This article explores the articulation and framing of unpaid care work and the mobilization around it at two spatial scales, the global and national. For the latter it focuses on three of the largest and most diverse countries in Asia — India, China and Indonesia. While the concept of unpaid care work has received considerable attention in international development discourse, it is rarely found in feminist mobilization and advocacy across these countries. The article asks why this issue remains largely excluded from women's political agendas. It also explores how it is framed when it is included. While most organizations recognize women's double burden and the importance of domestic labour, they do not consider ‘unpaid care work’ as a legitimate political issue around which to mobilize. Rather, it is framed, if at all, as part of other political agendas, such as the rights of the elderly (in China), the rights to social protection, especially childcare and maternity entitlements (in India), or the right to equal opportunities within marriage (in Indonesia). The study analyses the differences in framing, the conceptualization of gender equality embedded therein, and the implications for policy.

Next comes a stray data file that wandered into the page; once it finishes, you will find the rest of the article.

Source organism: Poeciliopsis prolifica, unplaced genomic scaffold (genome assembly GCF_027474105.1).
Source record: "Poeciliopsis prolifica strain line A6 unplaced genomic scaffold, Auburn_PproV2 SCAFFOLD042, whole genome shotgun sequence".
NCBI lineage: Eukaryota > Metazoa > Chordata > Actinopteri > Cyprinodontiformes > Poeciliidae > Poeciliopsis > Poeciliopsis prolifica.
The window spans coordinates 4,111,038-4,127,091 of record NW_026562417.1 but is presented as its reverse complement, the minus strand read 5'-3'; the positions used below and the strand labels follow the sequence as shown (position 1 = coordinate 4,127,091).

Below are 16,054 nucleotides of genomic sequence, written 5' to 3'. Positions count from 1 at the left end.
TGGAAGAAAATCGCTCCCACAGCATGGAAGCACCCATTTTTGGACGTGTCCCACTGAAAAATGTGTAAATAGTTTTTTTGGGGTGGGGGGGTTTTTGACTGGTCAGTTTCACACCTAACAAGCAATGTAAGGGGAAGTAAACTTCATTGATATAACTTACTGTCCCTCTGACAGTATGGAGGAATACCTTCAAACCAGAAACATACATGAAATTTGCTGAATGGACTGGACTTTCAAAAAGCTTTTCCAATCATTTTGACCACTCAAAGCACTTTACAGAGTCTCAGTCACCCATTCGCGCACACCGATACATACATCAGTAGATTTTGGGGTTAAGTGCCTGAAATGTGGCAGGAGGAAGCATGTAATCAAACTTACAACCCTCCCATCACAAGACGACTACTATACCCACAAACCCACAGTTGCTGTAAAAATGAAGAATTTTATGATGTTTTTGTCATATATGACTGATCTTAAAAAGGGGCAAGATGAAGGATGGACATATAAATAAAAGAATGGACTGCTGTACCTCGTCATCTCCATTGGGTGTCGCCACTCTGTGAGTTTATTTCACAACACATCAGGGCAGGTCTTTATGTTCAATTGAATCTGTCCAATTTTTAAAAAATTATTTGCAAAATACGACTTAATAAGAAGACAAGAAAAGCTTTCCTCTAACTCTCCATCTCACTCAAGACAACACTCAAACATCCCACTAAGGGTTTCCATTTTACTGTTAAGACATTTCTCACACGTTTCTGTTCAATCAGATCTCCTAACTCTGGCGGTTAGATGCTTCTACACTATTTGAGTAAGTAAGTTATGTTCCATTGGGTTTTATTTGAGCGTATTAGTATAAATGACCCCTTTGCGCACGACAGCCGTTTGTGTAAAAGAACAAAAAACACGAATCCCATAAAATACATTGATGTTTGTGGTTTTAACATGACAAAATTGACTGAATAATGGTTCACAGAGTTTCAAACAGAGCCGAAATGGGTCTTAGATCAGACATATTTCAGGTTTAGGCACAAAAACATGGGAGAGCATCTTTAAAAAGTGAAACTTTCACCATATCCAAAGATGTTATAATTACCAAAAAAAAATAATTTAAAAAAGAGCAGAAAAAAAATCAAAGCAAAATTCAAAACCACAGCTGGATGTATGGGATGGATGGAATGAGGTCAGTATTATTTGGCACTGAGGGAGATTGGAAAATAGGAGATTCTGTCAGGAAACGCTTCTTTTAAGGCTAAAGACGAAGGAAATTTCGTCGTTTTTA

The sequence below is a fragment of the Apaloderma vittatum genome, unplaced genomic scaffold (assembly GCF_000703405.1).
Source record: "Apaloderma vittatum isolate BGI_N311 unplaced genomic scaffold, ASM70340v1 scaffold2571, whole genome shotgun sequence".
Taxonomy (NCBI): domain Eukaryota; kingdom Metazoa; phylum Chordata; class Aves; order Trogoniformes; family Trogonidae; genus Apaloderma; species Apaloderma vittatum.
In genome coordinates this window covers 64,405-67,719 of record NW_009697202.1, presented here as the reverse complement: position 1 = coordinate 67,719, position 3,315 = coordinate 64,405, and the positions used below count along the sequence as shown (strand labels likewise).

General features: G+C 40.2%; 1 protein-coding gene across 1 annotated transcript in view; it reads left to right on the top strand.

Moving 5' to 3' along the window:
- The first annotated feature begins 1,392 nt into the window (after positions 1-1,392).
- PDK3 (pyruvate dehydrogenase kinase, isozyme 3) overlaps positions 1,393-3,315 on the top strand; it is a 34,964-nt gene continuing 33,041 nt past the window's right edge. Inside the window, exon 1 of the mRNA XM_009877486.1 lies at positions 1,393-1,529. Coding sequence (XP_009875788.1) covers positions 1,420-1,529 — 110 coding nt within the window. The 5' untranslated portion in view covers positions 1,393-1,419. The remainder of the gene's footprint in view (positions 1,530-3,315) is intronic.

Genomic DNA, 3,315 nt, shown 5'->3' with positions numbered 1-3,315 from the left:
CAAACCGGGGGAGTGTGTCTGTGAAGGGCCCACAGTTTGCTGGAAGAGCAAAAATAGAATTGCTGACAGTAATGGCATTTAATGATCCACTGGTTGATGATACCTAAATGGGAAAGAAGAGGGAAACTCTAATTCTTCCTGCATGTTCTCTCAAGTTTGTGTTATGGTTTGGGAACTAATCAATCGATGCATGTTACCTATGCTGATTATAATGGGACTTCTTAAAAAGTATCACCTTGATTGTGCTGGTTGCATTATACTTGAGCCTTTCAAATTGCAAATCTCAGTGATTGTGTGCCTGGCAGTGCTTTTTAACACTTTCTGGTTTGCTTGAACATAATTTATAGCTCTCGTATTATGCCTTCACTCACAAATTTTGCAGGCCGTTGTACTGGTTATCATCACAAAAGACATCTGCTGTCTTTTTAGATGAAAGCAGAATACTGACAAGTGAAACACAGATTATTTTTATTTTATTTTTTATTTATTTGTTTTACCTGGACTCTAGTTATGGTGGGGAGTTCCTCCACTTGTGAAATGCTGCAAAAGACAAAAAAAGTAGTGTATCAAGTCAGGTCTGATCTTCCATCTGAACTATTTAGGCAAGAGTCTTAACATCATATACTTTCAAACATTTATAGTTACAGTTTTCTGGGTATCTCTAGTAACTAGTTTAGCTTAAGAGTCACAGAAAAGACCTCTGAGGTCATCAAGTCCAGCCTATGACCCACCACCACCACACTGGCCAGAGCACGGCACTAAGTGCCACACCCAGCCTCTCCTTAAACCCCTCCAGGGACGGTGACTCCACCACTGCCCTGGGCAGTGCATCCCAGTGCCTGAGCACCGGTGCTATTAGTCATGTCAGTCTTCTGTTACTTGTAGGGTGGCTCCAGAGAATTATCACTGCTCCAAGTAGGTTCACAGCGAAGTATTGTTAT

- School of International Development - Professor of Gender & Development
- Tyndall Centre for Climate Change Research - Member
- Gender and Development - Member
- Health and Disease - Member
- Life Course, Migration and Wellbeing - Member
- Literacy and Development Group - Member
Person: Research Group Member, Academic, Teaching & Research